The composition of Paula’s new unit, the Missing Persons Review Unit, is interesting. Not only does it have to be balanced out along gender lines, but along religious lines as well. Their boss is Inspector Guy Brooking, who is the quintessential Englishman abroad. He is also a way for McGowan to easily explain some of the realities of Northern Irish life to readers who aren’t familiar with it. Their Sergeant is Bob Hamilton, former RUC and Northern Irish Protestant. The hard-bitten and gruff Gerard Monaghan, who is Catholic, is a member of the PSNI, torn between this new unit and his other unit. The last two members are Avril Wright a.k.a. tech-girl, a Protestant, and Fiacra Quinn, a member of the Garda Síochána who is seconded from South of the border. I love the way they slowly jell into a unit, but it takes effort and again it costs time. My favourite team members were Fiacra and Avril; Fiacra, because he is just a big sweetheart, but also unexpectedly clever, and Avril, because I just like techy girls (as witnessed by my love for Criminal Minds’ Penelope Garcia). In addition of getting the team working properly, they also have to deal with the not-so-covert rivalry from the PSNI or as they call it “Up the Hill” run by the unflappable DCI Helen Corry (who I kept picturing as Cuddy from House for some reason.) I liked the turf war between Corry and Brooking and I expect that won’t be resolved any time soon.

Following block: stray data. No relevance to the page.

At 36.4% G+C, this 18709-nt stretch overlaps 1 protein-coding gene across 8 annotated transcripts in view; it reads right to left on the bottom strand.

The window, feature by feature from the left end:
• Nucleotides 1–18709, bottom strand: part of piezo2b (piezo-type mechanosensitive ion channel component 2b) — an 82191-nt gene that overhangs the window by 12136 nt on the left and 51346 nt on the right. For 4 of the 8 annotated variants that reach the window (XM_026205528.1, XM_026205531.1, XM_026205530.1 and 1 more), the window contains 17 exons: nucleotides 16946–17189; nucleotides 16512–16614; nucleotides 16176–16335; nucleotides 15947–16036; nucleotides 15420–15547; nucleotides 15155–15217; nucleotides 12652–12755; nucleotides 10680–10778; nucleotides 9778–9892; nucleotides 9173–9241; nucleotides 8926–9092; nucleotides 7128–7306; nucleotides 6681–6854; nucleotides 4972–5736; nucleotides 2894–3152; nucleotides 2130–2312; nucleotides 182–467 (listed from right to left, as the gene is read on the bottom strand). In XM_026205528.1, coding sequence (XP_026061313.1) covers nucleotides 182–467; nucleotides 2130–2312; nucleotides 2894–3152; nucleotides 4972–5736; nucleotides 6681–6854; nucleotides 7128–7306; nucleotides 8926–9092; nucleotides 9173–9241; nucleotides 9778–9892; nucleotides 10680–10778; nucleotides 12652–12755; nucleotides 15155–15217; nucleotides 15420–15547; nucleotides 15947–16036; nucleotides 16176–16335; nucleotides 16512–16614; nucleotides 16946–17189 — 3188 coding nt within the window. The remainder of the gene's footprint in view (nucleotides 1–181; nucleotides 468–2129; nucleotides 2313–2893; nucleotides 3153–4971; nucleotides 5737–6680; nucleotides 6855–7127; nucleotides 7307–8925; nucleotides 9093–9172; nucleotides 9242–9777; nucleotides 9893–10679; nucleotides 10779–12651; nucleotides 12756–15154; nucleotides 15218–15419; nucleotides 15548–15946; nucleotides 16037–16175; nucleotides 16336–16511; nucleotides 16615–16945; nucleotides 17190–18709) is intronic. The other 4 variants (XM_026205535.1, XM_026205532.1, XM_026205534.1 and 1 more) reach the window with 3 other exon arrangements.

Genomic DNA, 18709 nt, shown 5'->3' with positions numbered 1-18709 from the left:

The crime at the centre of the narrative is fascinating. And while the final culprit is shocking, the question is how much of the blame is shared with others. It’s hard to go into too many details for fear of giving spoilers, but here goes an attempt at explaining that statement. The entire chain of events is set in motion by separate actions of multiple people and there are several people who can be apportioned blame for the death of the girls. Due to the nature of the unit – missing persons needs to move faster than homicide – the investigation proceeds at a brisk clip, which also means that the usual breakthroughs of DNA and lab analysis are set on the back-burner to old-fashioned observation, information gathering (both digitally and through interviews) and straight-up deduction. I liked this switch away from the usual CSI methods and it made for a fast-paced novel that still had a lot of substance to its sleuthing.
I thought The Lost was fantastic. The story was gripping and the characters well-drawn and easy to connect to as a reader. McGowan writes with an eye for detail and prose that sometimes verges on poetic, without becoming purple, making the book a fabulous and smooth read. I was happy that I could crack open The Dead Ground immediately after finishing The Lost as I didn’t want to say goodbye to Paula and her team. If you like your crime led by a female main character and with an interesting setting, then I certainly recommend you pick up The Lost. Come for the setting and the crime, stay for the characters—you won’t regret it.
This book was provided for review by the publisher.